Yet the demands on them continue to grow because every company wants an iPad or an Android app, plus they’re looking hard at private and public clouds, SaaS solutions, and so on. And most important, they're looking at ways to tie all these systems together into common back-end infrastructures.

The complexity of meeting those demands is going up, while the resources are not expanding. And the result is that developers simply cannot keep up. Something has to give.

Coming back from the brink

One way developers and their organizations are dealing with this is by deciding not to support certain platforms. When the decision is made to only build iPhone apps that leaves customers who prefer Android out of the equation. This narrow focus eliminates access to the potential revenue independent software developers or businesses could be gaining if they were able to support the devices their customers prefer.

We’re also seeing tool vendors make the same kind of decisions. Tools are being built and optimized around specific operating systems to the exclusion of other platforms. Not only does this make it harder on developers to have access to the tools they need for certain platforms that might not be well supported, but it also further complicates their lives. Now they need to know two, three, or four different development environments as opposed to just one that could target all these platforms.

There is a growing, vocal community of developers who have already thrown up their hands. They’re refusing to build custom code for all of these apps because it is simply too expensive and too time consuming. Instead they are saying that the Web is the platform.

Web technology-based development can in fact be a smart, affordable, and practical platform for a solution. It’s now becoming clear that even hardware features such as the accelerometer, camera, and GPS can all be accessed directly through modern mobile browsers.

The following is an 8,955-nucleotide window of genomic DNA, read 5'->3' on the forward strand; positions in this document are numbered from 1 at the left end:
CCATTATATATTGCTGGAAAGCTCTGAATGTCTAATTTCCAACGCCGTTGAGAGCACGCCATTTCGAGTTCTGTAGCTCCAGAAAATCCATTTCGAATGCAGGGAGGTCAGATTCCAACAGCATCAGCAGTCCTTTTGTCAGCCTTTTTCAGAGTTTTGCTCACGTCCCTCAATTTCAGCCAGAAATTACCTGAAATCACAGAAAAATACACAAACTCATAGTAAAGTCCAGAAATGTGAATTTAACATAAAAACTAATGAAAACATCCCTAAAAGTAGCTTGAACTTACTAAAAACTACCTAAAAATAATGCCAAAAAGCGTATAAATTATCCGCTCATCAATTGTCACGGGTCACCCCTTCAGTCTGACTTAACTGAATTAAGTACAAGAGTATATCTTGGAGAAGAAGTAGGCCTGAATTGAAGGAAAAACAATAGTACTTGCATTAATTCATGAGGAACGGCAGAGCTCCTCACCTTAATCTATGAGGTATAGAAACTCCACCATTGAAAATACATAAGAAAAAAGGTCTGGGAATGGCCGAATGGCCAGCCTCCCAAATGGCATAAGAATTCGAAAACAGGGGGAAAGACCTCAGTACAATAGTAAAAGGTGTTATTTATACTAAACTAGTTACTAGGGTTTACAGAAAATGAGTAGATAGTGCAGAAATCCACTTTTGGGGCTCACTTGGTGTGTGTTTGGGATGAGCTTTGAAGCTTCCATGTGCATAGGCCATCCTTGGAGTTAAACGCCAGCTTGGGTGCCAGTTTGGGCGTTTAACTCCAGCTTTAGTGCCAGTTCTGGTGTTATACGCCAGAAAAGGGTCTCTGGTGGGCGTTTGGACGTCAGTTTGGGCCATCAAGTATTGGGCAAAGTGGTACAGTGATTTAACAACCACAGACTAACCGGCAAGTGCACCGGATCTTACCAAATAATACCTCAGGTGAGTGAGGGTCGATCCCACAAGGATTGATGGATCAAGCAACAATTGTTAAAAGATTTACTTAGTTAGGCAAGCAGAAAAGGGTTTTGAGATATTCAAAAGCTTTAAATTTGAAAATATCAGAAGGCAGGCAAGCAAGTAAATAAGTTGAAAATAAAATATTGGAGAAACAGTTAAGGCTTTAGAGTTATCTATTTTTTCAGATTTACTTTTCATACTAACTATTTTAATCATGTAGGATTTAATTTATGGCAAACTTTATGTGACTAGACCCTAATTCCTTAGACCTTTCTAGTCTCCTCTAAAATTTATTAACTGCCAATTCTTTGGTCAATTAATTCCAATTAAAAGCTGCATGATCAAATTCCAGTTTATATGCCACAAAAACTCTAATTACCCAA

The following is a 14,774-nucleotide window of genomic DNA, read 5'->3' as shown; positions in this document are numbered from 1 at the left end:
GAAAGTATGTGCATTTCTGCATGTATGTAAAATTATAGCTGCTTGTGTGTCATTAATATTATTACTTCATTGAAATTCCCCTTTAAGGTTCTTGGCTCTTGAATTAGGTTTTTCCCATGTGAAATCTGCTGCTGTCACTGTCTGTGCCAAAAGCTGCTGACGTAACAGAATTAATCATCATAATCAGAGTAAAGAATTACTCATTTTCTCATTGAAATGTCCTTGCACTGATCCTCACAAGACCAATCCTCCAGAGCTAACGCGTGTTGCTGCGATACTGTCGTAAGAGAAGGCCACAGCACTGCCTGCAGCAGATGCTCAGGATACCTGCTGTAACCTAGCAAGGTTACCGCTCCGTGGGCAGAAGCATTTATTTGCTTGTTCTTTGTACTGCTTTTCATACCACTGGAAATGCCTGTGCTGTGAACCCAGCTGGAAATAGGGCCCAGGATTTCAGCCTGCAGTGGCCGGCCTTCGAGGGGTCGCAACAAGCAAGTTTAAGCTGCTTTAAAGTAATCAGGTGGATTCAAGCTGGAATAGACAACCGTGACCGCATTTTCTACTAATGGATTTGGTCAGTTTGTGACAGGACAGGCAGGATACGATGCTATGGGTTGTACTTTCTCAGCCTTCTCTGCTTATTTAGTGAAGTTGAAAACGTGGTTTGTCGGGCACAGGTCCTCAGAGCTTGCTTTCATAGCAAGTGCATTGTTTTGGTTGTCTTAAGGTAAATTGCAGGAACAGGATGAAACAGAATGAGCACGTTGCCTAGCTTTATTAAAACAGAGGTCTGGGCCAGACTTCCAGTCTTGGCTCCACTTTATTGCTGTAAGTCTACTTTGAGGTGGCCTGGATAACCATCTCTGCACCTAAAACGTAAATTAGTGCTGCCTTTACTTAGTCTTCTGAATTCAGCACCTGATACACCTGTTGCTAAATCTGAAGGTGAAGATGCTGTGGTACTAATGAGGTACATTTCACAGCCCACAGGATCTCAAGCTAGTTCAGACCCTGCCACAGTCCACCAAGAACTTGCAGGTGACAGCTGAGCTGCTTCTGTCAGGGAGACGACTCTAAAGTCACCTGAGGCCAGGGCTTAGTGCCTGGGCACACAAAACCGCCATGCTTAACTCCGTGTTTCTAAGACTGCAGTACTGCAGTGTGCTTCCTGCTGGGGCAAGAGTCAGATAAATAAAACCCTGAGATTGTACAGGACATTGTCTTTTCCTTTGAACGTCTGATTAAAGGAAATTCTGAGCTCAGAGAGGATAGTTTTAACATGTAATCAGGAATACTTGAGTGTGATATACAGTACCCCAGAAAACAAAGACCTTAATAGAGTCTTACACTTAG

The old mantra for application development tool vendors like us was to help developers increase their productivity. We did this by providing rapid application development tools that let them quickly take a business problem and address it in code for the most widely used platform, which was Microsoft Windows.

For us the equation has changed. Now it’s not just about how quickly a developer can build an app, but how quickly a developer can build and deploy an app to a half dozen platforms. Nobody has solved this problem yet. I can tell you that it’s one we are working on and I’m sure other companies are thinking about and working on too. I’m sure there will be multiple approaches that will result in the next year.

That’s good because if we don’t find an answer to this problem, an iconic emblem in the computing world will have to modernized. Once used to poke fun at how long it took certain processes to complete, the image of the developer sitting at his desk covered in cobwebs on his skeleton will now have to speak to the developer who has reached the end of his line. He can no longer keep up with the demands of contemporary application development.